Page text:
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7.44 pm

Mr. Andrew Stunell (Hazel Grove): I welcome the opportunity to contribute to the debate, which, so far, seems to have been based on the question: privatisation, good thing or bad--yes or no? With varying mixtures of embarrassment and triumphalism, it seems that the answer is that it was a good thing.

I was a little surprised, particularly by some of the things that the hon. Member for Mid-Worcestershire (Mr. Luff) said in relation to privatisation. He seems to have forgotten that one of the principal benefits of privatisation of the electricity industry as practised by the Conservatives is that it has allowed portions of it to be renationalised, but by the French. The idea that the Prime

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Minister was nationalising the whole country by the back door struck me, and, I think, quite a number of other hon. Members, as somewhat comical.

The hon. Member for Bournemouth, West (Mr. Butterfill) pointed out that it was easy to make calculations and to judge the correctness of policies in hindsight. I hope that the debate might turn its attention a little to foresight, and not dwell entirely on hindsight. A good foresight question is not about privatisation, but about energy policy. Should there be an energy policy and have we got an energy policy?

At the moment, it is not clear that the Government have such a policy. They have plenty of aspirations. I fully sign up to most of them, as do my colleagues. The Government set energy targets, many of which are commendable, although we are some way short of achieving them. They have commissioned many energy reviews. We must ask whether the Bill plays a constructive part in taking those three things--reviews, aspirations and targets--to a state where implementation can begin.

Having listened to Conservative Members, it seems that many of them are still in the age when oil and gas were laid down--the Jurassic age, when there was limitless oil, endless gas and plenty of fossils. Certainly, there was no threat of global warming.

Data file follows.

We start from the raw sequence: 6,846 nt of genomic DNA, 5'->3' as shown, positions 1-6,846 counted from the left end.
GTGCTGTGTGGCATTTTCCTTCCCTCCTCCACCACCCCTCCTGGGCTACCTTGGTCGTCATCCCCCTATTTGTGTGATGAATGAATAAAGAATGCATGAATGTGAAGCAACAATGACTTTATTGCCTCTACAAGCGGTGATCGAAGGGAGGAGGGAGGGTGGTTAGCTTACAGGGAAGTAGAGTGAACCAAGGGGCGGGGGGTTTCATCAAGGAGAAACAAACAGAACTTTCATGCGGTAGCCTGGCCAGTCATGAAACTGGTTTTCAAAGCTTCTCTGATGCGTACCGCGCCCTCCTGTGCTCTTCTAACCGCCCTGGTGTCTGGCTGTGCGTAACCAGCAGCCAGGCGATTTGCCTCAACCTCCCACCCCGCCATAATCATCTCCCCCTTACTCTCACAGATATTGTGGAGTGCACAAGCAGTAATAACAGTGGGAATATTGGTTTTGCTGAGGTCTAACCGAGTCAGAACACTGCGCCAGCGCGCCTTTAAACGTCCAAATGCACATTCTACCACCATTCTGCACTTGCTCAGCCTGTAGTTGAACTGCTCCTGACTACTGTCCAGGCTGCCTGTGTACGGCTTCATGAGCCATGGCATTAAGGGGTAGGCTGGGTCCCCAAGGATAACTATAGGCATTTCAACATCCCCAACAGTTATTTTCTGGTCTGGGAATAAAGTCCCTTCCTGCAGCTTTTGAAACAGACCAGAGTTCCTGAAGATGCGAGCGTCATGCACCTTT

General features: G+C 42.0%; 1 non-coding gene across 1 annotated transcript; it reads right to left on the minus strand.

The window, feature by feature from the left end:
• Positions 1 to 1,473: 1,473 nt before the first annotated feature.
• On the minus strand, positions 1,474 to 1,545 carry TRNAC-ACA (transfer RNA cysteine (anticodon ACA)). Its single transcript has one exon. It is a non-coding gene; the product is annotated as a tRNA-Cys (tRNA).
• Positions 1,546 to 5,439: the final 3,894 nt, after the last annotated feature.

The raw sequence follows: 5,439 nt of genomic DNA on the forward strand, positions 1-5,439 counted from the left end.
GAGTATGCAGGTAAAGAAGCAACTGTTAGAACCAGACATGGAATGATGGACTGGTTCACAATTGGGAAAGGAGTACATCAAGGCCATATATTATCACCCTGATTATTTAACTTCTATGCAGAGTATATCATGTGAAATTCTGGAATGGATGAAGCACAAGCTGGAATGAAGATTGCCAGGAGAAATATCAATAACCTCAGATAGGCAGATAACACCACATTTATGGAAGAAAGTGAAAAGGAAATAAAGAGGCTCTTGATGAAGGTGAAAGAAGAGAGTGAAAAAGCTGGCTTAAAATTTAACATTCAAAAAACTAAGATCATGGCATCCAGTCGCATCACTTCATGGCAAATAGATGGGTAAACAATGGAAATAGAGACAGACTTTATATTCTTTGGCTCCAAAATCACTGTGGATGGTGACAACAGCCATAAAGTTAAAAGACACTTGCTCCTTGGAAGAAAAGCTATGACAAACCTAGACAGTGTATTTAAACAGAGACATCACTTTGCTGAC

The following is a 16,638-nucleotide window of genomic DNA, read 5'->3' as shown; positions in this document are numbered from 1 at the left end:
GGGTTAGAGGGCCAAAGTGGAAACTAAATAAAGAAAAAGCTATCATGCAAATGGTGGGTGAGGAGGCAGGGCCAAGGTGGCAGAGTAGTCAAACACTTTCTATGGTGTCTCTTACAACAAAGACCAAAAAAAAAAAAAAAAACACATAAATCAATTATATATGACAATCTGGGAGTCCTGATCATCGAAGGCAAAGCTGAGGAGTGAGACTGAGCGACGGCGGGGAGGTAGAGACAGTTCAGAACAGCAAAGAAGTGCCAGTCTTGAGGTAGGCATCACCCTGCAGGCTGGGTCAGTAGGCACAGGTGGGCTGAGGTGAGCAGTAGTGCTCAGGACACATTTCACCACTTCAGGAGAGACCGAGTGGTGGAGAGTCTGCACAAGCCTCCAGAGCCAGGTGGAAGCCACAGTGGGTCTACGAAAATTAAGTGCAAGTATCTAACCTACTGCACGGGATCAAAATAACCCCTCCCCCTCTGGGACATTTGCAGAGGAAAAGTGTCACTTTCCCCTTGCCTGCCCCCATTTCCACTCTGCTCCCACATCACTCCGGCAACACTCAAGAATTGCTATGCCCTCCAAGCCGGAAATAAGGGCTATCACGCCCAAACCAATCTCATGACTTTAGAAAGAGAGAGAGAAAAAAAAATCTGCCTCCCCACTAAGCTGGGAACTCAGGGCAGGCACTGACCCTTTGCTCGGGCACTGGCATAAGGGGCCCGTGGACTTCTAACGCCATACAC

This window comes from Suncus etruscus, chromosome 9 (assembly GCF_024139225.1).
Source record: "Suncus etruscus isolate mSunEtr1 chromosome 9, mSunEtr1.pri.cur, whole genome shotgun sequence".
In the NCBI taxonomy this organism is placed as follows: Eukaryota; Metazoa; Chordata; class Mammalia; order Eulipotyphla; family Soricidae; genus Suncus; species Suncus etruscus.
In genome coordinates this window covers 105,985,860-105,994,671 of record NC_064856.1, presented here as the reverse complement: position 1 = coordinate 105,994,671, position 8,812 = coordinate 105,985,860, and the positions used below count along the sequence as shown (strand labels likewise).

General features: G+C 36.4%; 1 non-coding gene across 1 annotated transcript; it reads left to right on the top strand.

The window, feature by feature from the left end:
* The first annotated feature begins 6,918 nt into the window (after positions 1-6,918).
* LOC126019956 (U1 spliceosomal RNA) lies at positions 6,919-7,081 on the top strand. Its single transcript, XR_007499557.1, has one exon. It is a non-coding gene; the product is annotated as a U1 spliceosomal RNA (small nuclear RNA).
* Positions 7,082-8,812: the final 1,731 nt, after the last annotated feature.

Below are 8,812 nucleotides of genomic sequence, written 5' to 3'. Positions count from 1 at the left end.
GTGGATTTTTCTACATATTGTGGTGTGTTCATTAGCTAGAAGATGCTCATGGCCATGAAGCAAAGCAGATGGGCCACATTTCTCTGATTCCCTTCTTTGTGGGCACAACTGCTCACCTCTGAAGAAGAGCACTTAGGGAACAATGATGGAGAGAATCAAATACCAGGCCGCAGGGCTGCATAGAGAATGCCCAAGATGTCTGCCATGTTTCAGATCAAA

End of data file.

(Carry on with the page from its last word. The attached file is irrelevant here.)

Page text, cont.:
Mr. Fabricant: Will the hon. Gentleman concede that, in the Jurassic age, there were no fossils, but that they were formed in that age, to be found in this age?

Mr. Stunell: I assume that the hon. Gentleman was there at the time, but my O-level geology of quite a number of years ago tells me that he is 600 million years out. However, let us not worry too much about that--the typical gap in knowledge of Conservative policy makers.

It is a pity that the Conservatives have ignored the long-term issues that the country and the planet face. I find that all the stranger because they are, after all, the party of inheritance: the party that believes in taking from our parents and preserving it for our children. However, in the utilities sector, they seem to be the party of get rich quick, sell the silver and ruin the planet. The hon. Member for West Worcestershire (Sir M. Spicer) had the best of it with his commitment to unbridled compulsory competition in all things, which at one moment seemed to stretch even to ensuring that rural electricity customers had to pay more than urban electricity customers, with the difference made up by a Government subsidy.

It is a complete myth that no regulation and no regulatory system are needed in the energy industry, or in many other industries. The energy industry has always been closely regulated, and it will always need to be closely regulated. When one starts to unpick the mythology of the Conservatives, one can see almost immediately the folly and, to some extent, the hypocrisy of their argument. The Liberal Democrats' view is that what is needed to improve the Bill is almost exactly the opposite of the critique in the Conservatives' amendment. We need a strong regulatory framework to counterbalance the power of the markets.

I remind Conservative Members that those who take part in a market want to sell more of their product at a higher price. They want to concentrate on profitable sales to customers who will pay promptly. A market player wants to exploit the lowest cost short-term resource that

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is available. All those are entirely legitimate things for a player in the market to want to do, but they are hostile to the preservation of the environment and to the development of protection and defence of social justice. We shall therefore have to examine the Utilities Bill and decide the extent to which it will help to modify the market, to achieve some of those very necessary ends.